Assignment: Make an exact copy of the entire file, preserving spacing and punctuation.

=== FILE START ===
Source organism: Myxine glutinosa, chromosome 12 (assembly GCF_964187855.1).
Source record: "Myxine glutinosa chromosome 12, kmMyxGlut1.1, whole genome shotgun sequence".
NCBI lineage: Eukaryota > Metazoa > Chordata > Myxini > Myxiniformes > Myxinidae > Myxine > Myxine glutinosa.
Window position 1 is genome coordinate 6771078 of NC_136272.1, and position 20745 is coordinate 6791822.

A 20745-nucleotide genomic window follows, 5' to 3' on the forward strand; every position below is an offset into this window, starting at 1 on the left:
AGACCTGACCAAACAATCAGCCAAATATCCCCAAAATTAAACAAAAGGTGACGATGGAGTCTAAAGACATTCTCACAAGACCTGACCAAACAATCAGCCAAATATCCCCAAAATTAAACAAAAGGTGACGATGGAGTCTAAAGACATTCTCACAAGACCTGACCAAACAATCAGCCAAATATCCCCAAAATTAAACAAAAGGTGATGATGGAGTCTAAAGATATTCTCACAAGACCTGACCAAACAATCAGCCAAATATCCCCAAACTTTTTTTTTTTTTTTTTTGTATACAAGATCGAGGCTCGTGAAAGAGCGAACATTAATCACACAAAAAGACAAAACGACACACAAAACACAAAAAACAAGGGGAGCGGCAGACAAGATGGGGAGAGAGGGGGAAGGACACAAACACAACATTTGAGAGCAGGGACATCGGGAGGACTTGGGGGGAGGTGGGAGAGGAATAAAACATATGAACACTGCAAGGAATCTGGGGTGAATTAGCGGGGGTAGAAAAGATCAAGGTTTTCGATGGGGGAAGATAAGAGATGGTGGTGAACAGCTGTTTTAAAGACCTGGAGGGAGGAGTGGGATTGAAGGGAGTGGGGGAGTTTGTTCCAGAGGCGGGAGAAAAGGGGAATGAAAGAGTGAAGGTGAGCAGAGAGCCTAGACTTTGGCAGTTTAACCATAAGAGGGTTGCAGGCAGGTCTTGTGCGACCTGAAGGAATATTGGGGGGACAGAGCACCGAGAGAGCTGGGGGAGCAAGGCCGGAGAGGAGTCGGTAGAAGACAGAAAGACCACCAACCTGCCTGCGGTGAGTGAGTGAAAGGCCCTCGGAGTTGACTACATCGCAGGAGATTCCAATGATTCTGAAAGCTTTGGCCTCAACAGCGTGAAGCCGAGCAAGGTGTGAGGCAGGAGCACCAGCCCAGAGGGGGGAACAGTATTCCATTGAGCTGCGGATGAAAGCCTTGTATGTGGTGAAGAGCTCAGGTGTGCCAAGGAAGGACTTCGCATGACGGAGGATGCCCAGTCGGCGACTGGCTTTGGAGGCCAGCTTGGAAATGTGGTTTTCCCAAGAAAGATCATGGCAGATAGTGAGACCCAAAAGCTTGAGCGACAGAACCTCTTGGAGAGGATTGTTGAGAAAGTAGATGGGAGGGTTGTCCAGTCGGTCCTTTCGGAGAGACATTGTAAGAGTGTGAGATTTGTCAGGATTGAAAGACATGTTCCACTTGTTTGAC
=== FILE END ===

Source organism: Myxine glutinosa, chromosome 12 (assembly GCF_964187855.1).
Source record: "Myxine glutinosa chromosome 12, kmMyxGlut1.1, whole genome shotgun sequence".
NCBI lineage: Eukaryota > Metazoa > Chordata > Myxini > Myxiniformes > Myxinidae > Myxine > Myxine glutinosa.
Window position 1 is genome coordinate 6771078 of NC_136272.1, and position 20745 is coordinate 6791822.

A 20745-nucleotide genomic window follows, 5' to 3' on the forward strand; every position below is an offset into this window, starting at 1 on the left:
AGACCTGACCAAACAATCAGCCAAATATCCCCAAAATTAAACAAAAGGTGACGATGGAGTCTAAAGACATTCTCACAAGACCTGACCAAACAATCAGCCAAATATCCCCAAAATTAAACAAAAGGTGACGATGGAGTCTAAAGACATTCTCACAAGACCTGACCAAACAATCAGCCAAATATCCCCAAAATTAAACAAAAGGTGATGATGGAGTCTAAAGATATTCTCACAAGACCTGACCAAACAATCAGCCAAATATCCCCAAACTTTTTTTTTTTTTTTTTTGTATACAAGATCGAGGCTCGTGAAAGAGCGAACATTAATCACACAAAAAGACAAAACGACACACAAAACACAAAAAACAAGGGGAGCGGCAGACAAGATGGGGAGAGAGGGGGAAGGACACAAACACAACATTTGAGAGCAGGGACATCGGGAGGACTTGGGGGGAGGTGGGAGAGGAATAAAACATATGAACACTGCAAGGAATCTGGGGTGAATTAGCGGGGGTAGAAAAGATCAAGGTTTTCGATGGGGGAAGATAAGAGATGGTGGTGAACAGCTGTTTTAAAGACCTGGAGGGAGGAGTGGGATTGAAGGGAGTGGGGGAGTTTGTTCCAGAGGCGGGAGAAAAGGGGAATGAAAGAGTGAAGGTGAGCAGAGAGCCTAGACTTTGGCAGTTTAACCATAAGAGGGTTGCAGGCAGGTCTTGTGCGACCTGAAGGAATATTGGGGGGACAGAGCACCGAGAGAGCTGGGGGAGCAAGGCCGGAGAGGAGTCGGTAGAAGACAGAAAGACCACCAACCTGCCTGCGGTGAGTGAGTGAAAGGCCCTCGGAGTTGACTACATCGCAGGAGATTCCAATGATTCTGAAAGCTTTGGCCTCAACAGCGTGAAGCCGAGCAAGGTGTGAGGCAGGAGCACCAGCCCAGAGGGGGGAACAGTATTCCATTGAGCTGCGGATGAAAGCCTTGTATGTGGTGAAGAGCTCAGGTGTGCCAAGGAAGGACTTCGCATGACGGAGGATGCCCAGTCGGCGACTGGCTTTGGAGGCCAGCTTGGAAATGTGGTTTTCCCAAGAAAGATCATGGCAGATAGTGAGACCCAAAAGCTTGAGCGACAGAACCTCTTGGAGAGGATTGTTGAGAAAGTAGATGGGAGGGTTGTCCAGTCGGTCCTTTCGGAGAGACATTGTAAGAGTGTGAGATTTGTCAGGATTGAAAGACATGTTCCACTTGTTTGAC